I had emailed a few times with this guy from Tumblr because we had common interests in food and photography. One day he emailed me to say he’d be in the neighborhood around my office and that we should meet up for coffee. Well, sort of thankfully I had just finishing pitching a big set of changes to my boss. I worked at a wedding website managing the advertising and sales department and suggested we make a set of changes to become the best website out there. My boss effectively said “These are great ideas but we don’t care enough to make them.”
Lamster was crushed, she said, but the coffee meeting with her friend Dave from Tumblr was like a perfectly-timed gift.
I couldn’t help but talk about what had just happened, how I wanted to work for a company where they wanted to make real change and be the best. He spoke a bit about his startup (Postling) and how they were just starting out. We realized that our wants were very much in line — I wanted to work for a startup and feel like I could make a great impact on a company, while they needed someone to help them get to MVP [minimum viable product] and find their target market.
So while many people turn to LinkedIn or some other, dedicated network for finding jobs, others are stumbling upon success in places that they might have never thought the would. We see it here on TNW quite often. A simple tweet, a Facebook status update, maybe a blog post…any of these can start off simply enough, but then snowball into a story that was never intended to have been told.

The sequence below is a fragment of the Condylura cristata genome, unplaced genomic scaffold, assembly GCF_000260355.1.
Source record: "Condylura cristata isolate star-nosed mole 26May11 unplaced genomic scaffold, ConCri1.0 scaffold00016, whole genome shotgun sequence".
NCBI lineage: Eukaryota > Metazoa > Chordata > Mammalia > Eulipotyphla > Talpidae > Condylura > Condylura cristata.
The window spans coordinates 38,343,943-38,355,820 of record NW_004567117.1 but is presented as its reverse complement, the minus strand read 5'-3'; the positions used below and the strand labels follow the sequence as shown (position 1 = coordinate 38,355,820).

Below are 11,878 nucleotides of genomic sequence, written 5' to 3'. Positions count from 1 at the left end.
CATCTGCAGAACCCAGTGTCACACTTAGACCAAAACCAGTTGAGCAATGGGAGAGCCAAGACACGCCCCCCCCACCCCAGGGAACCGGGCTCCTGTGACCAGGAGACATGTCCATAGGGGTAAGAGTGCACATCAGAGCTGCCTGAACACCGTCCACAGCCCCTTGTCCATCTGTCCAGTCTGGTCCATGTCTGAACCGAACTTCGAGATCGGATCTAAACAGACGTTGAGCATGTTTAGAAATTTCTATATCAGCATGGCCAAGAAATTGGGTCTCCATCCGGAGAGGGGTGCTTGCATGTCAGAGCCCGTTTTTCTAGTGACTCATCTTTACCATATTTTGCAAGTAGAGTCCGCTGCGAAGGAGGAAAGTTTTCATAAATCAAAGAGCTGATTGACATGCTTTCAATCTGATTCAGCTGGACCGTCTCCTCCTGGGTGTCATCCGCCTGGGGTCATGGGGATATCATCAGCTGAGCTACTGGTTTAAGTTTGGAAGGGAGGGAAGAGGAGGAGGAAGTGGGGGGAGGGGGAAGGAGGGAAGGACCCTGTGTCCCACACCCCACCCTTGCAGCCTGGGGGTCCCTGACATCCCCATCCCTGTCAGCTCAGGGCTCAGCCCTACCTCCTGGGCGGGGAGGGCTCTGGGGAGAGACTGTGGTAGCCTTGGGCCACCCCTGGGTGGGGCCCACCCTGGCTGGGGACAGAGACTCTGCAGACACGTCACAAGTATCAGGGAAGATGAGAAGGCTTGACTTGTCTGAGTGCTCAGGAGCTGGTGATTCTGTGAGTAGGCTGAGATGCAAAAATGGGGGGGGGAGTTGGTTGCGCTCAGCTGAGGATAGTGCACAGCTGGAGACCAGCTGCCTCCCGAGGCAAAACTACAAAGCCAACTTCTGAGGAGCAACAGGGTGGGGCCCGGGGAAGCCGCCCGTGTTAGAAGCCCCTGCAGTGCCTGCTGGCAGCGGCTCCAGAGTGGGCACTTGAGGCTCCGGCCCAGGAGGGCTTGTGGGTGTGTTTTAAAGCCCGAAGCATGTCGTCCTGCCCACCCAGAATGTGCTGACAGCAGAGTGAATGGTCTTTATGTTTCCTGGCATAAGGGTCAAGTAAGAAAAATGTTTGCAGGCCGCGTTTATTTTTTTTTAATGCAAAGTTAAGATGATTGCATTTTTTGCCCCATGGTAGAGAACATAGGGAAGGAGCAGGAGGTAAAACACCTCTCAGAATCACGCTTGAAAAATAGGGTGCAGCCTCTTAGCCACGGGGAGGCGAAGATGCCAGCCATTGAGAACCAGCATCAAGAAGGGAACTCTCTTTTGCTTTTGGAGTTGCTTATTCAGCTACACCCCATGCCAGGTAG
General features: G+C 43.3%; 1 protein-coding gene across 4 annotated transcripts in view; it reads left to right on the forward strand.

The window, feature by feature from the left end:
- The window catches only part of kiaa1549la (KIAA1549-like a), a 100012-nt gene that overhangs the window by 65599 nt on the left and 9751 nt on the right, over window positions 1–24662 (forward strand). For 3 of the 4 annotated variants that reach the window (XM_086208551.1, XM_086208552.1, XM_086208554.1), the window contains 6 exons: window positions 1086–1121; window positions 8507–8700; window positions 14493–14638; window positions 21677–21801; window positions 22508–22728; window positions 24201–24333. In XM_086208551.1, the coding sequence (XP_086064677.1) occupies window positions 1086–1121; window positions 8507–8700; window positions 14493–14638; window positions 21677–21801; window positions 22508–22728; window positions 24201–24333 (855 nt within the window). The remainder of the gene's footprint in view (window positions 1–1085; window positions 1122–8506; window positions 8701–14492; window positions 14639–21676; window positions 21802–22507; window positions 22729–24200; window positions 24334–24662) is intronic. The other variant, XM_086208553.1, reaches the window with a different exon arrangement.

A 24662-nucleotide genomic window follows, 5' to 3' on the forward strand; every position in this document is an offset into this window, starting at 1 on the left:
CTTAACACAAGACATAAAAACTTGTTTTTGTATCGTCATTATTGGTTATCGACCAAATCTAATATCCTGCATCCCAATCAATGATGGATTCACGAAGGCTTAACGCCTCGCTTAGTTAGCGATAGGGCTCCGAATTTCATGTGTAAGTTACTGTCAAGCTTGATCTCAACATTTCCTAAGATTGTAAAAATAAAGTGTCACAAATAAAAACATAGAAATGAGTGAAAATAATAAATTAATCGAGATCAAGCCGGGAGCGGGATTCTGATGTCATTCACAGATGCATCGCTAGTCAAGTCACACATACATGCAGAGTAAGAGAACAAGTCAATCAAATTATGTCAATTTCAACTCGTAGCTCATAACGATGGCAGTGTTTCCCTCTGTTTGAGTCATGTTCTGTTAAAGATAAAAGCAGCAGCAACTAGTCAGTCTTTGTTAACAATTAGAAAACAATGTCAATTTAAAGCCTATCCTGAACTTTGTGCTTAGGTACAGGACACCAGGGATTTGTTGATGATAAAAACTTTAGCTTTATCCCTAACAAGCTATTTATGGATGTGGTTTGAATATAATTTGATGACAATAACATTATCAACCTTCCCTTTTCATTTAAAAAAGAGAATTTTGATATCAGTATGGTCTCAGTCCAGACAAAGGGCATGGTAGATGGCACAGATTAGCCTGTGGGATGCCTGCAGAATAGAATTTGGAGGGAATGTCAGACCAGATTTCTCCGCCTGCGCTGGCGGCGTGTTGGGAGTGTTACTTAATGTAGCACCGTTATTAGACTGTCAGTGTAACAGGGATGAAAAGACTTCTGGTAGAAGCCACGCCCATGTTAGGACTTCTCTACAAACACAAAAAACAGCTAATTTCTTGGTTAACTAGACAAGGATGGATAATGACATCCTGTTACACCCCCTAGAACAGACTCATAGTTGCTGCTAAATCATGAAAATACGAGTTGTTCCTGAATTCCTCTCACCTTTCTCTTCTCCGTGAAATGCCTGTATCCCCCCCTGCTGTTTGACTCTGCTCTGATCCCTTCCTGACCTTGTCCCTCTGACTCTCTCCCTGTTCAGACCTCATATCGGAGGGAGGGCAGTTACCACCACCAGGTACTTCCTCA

Oh sure, we have Airbnb, which allows anyone to rent out their unused space. Couchsurfing has been around for ages and we’re quite used to the social aspect of that. But what about other travels? Those stories are out there, too.
When I asked for stories on Twitter, one of the most common ones that I heard about were people who traveled to the different campuses of NASA in order to take part in a NASA Tweetup. We covered the story of NASA’s social media strategy in depth a couple of weeks ago, so that wasn’t necessarily surprising to see such a response from the faithful.
But I knew that there had to be more, and that’s when I got the story that I was hoping to find.
You might have heard of Paul Smith, also known as @Twitchhiker. Smith set out on a mission in 2009 to travel from the UK to New Zealand, using only Twitter to find his methods of travel and accommodation. Along the way, he would raise money for charity, document his trip in video and on Twitter (of course) and he even wrote a book about his travels. Smith now maintains his own website where he continues to tell stories of travels, encouraging his readers to take part in them.